About the Author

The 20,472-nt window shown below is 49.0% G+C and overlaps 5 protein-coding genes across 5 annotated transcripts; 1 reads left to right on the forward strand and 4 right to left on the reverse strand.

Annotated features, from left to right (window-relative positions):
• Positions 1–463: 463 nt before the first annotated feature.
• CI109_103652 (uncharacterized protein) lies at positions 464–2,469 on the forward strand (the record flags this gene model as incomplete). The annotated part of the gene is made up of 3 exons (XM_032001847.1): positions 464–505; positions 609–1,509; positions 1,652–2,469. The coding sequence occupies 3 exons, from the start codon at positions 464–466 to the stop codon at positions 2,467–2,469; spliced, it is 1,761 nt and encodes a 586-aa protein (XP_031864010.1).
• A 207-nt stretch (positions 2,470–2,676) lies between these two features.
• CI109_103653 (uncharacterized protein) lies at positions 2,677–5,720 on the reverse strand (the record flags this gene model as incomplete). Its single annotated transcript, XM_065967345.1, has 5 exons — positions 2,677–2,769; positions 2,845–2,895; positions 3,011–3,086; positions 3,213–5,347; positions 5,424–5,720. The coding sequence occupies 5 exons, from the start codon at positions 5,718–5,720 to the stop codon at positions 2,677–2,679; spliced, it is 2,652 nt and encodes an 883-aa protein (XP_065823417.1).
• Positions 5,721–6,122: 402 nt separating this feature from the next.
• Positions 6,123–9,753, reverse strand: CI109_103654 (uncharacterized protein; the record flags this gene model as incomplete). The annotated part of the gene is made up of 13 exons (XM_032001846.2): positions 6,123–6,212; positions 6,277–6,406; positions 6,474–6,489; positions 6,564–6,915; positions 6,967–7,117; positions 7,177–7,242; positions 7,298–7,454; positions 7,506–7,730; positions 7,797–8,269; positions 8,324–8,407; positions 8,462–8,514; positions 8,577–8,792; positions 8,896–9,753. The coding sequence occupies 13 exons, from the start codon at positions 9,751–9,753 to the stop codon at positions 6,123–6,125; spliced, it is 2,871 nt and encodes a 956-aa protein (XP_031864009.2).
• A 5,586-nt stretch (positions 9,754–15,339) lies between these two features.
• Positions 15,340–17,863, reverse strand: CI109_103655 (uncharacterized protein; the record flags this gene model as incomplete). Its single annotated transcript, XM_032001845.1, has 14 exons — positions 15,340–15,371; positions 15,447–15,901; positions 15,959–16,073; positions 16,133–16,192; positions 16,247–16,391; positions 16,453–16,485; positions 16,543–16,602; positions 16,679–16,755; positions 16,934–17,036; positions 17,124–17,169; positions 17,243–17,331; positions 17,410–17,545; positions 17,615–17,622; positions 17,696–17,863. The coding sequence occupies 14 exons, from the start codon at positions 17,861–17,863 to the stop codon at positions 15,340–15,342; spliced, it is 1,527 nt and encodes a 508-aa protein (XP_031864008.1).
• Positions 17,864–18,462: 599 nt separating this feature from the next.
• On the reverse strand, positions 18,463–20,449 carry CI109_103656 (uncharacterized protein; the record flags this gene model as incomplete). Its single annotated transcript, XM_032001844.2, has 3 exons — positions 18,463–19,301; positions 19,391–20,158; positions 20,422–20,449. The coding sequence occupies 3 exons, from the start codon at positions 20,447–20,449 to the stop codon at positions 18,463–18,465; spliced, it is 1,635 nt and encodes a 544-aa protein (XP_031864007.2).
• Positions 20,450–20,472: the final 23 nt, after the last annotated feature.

William Y. Fowlkes, winner of the prestigious Taguchi Award for his work at Eastman Kodak, is experienced both in using Taguchi methods as well as teaching them. He teaches a course on robust design at the Rochester Institute of Technology, has created a video tape and tele-course on the subject that is used at General Motors, and was instrumental in creating the training materials on robust design that continue to be used at Eastman Kodak. Clyde "Skip" Creveling is the president and founder of Product Development Systems & Solutions Inc. (PDSS) (http://www.pdssinc.com). Since PDSS' founding in 2002, Mr. Creveling has led Design for Six Sigma (DFSS) initiatives at Motorola, Carrier Corporation, StorageTek, Cummins Engine, BD, Mine Safety Appliances, Callaway Golf, and a major pharmaceutical company. Prior to founding PDSS, Mr. Creveling was an independent consultant, DFSS Product Manager, and DFSS Project Manager with Sigma Breakthrough Technologies Inc. (SBTI). During his tenure at SBTI he served as the DFSS Project Manager for 3M, Samsung SDI, Sequa Corp., and Universal Instruments. Mr. Creveling was employed by Eastman Kodak for 17 years as a product development engineer within the Office Imaging Division. He also spent 18 months as a systems engineer for Heidelberg Digital as a member of the System Engineering Group. During his career at Kodak and Heidelberg he worked in R&D, Product Development/Design/System Engineering, and Manufacturing. Mr. Creveling has five U.S. patents. He was an assistant professor at Rochester Institute of Technology for four years, developing and teaching undergraduate and graduate courses in mechanical engineering design, product and production system development, concept design, robust design, and tolerance design. Mr. Creveling is also a certified expert in Taguchi Methods. He has lectured, conducted training, and consulted on product development process improvement, design for Six Sigma methods, technology development for Six Sigma, critical parameter management, robust design, and tolerance design theory and applications in numerous U.S, European, and Asian locations. He has been a guest lecturer at MIT, where he assisted in the development of a graduate course in robust design for the System Design and Management program. Mr. Creveling is the author or coauthor of several books, including Six Sigma for Technical Processes, Six Sigma for Marketing Processes, Design for Six Sigma in Technology and Product Development, Tolerance Design, and Engineering Methods for Robust Product Design. He is the editorial advisor for Prentice Hall's Six Sigma for Innovation and Growth Series. Mr. Creveling holds a B.S. in mechanical engineering technology and an M.S. from Rochester Institute of Technology.